The Mommy Trenches: The Royal Federation of Procreation

“Yeah,” she said, “I hate it when people have babies and suddenly their only friends are other people who have kids.”

This is a line I’ve heard often. There’s this attitude amongst the young unmarrieds at my local church that the “Holy Grail of Belonging” is popping out the babies.

I can remember being on the other side of that debate ─ being the one who felt like no one would give me the time of day until I had baby to chest, and another five inches of fat around my waist. It was irritating to never be invited over for dinner, to never go along on the outings, and to be relegated to the bleachers with the other ‘younglings.’ When I got married, I now had to sit through speech after speech about how I, “wouldn’t understand” until I’d procreated for myself. I can remember being bitter. I can remember complaining.

And then I got around to procreating, and suddenly I understood the ‘Parents Only’ Club. It’s not about feeling superior. If anything, it’s about self-doubt. Because small children are like little time-bombs ─ eensy weensy poo-and vomit-filled grenades ─ just waiting for a reason to explode.

If you’re still breastfeeding, every time you leave the house, you’re wondering when the baby will start screaming to be fed and what kind of looks people will give you when you pop it out to feed the baby.

Photo: Expecting by Lydia Selk

Photo: "Expecting" by Lydia Selk

(Will the company you’re with be the kind who actually believe you ought to feed your baby on a toilet in the bathroom, rather than subject them to the fact that your breasts are being used for their natural function?)

And once the kids are older, and upright and talking, you worry about what people will think when your three-year-old still eats spaghetti with her hands, or when your two-year-old’s attempt to say “trucker” sounds like something unmentionable.

Parenting in today’s cultural climate feels like parenting inside the Hadron Collider. And that’s why new parents just feel less vulnerable when they are parenting around people who are experiencing the same thing.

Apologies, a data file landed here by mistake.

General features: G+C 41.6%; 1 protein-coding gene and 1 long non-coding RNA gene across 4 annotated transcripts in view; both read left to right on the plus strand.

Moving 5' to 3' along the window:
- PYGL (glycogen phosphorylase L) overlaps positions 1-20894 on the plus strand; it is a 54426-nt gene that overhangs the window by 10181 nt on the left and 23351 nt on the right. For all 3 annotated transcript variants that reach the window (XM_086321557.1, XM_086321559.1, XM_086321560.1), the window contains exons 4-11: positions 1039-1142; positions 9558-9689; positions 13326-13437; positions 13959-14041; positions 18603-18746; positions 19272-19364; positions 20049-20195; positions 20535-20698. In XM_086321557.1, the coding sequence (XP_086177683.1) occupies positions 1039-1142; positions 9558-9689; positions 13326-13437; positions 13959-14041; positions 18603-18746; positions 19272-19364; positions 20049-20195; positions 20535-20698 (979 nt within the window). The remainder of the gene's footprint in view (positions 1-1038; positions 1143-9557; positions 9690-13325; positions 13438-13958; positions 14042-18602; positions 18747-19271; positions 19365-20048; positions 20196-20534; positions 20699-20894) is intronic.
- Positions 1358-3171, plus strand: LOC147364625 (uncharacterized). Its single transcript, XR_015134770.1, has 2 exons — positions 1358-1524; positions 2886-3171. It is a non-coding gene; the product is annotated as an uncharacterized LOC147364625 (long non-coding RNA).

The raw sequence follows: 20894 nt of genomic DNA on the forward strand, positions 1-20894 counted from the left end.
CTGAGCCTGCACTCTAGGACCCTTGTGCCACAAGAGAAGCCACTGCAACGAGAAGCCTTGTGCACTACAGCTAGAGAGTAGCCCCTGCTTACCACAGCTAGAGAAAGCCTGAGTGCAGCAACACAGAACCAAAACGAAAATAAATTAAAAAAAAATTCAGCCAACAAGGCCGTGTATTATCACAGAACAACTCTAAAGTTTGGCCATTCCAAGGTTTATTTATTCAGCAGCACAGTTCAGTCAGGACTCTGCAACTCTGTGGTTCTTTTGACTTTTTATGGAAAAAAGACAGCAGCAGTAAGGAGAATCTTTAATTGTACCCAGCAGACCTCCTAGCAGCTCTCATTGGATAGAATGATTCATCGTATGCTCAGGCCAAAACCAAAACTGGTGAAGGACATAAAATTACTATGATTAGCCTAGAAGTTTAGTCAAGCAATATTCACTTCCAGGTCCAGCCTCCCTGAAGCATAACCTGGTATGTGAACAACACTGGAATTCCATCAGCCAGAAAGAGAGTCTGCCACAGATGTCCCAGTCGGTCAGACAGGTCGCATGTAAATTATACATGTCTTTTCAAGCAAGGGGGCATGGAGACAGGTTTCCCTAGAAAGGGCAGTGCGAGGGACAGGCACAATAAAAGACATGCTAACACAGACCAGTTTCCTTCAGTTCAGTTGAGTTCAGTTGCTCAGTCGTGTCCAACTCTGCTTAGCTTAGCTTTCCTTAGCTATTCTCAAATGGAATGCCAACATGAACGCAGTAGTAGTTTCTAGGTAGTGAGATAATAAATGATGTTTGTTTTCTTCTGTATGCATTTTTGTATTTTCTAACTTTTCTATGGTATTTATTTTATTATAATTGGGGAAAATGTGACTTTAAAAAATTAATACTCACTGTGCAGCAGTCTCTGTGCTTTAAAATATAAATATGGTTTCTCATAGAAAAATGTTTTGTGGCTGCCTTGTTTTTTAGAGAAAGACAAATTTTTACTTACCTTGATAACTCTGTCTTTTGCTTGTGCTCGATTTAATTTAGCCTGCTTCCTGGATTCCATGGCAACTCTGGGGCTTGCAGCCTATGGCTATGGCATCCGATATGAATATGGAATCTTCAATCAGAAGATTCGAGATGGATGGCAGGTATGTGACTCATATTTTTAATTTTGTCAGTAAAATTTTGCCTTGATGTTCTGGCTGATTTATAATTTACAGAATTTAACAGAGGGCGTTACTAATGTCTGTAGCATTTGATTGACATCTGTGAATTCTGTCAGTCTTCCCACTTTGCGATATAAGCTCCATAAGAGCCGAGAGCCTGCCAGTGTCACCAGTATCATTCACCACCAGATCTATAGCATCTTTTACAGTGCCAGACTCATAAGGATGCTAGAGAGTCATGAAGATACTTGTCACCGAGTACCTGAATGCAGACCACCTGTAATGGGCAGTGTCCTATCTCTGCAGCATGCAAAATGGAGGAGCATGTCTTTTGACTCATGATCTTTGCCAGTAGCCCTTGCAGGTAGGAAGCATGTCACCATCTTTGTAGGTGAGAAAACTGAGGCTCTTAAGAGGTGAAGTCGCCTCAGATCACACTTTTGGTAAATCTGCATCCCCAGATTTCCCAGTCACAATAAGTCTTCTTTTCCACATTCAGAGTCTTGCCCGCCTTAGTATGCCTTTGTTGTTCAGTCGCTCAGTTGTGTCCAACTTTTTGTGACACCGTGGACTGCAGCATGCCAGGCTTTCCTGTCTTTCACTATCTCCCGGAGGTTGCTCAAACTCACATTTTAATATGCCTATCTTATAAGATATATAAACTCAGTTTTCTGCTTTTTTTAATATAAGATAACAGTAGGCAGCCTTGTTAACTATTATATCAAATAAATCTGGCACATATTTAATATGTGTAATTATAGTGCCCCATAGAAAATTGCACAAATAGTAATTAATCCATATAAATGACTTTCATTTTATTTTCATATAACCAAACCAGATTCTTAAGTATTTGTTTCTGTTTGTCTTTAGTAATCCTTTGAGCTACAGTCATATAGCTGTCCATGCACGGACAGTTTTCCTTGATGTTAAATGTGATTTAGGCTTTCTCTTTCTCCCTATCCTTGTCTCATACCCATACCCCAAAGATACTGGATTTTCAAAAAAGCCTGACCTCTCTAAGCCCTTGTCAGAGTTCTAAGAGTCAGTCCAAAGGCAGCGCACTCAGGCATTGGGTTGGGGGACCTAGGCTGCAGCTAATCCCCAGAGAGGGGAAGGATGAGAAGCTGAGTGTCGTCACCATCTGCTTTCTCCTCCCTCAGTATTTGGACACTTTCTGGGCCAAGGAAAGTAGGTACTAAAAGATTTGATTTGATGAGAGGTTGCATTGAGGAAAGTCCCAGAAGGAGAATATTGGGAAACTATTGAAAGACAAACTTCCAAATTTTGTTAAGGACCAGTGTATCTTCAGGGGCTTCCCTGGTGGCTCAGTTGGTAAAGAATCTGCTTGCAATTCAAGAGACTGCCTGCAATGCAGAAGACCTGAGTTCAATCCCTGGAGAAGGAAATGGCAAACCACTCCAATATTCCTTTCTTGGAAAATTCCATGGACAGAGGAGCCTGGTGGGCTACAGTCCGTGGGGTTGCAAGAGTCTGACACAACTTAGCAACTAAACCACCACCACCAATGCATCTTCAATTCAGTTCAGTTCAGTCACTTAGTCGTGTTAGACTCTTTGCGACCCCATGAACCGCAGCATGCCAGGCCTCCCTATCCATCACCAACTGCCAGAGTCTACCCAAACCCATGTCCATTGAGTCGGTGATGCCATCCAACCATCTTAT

After all, how many people who’ve never been around kids will understand the ten-minute conversation I have to have with my son every time he poops his pants? When he tells me “Spider-man did it,” and I have to insist over and again that he, and not Spider-man is in fact responsible for the poop, and he needs to tell Mom that he has to go, rather than try to hide it? How many people who don’t have kids of their own would understand the need to listen, without laughing or trying to move the conversation along, to the entire plot of the latest Barbie movie as recited by a four-year-old, who keeps pronouncing “horse” like “whore”?

So, it’s not that having kids is the ‘Holy Grail of Belonging,’ it’s just the simple fact that having children really does change everything. Gone are the three-hour meals around which the conversation centers on the latest books and movies. Gone are the days when I could go an entire day without conversing about bowel movements. Gone are the days when I could invite guests over, and feel I could focus on them fully, not with one eye on my offspring.

So, young lady with the purple hat ─ it’s not that I’m trying to exclude you, or think that I’m better than you because I have children. We really do belong to two different worlds. But, if you want to hear my son talk about Spider-man pooping in his pants, or watch my daughter’s imitation of the Nutcracker Ballet, you’re welcome to do so. But when my son decides to lunge across the table to hug you with spaghetti on his hands, and my daughter accidentally spills her ice cream on your new jeans, just remember that you wanted to be part of this world.


This month’s “The Mommy Trenches” is written by staff writer and mother of two, Lindsey Kay, filling in for our regular columnist, Grace Bon, who’s taking a well-deserved break. We Mommys sure do stick together!

Last 5 posts by Grace Bon

Last 5 posts by Grace Bon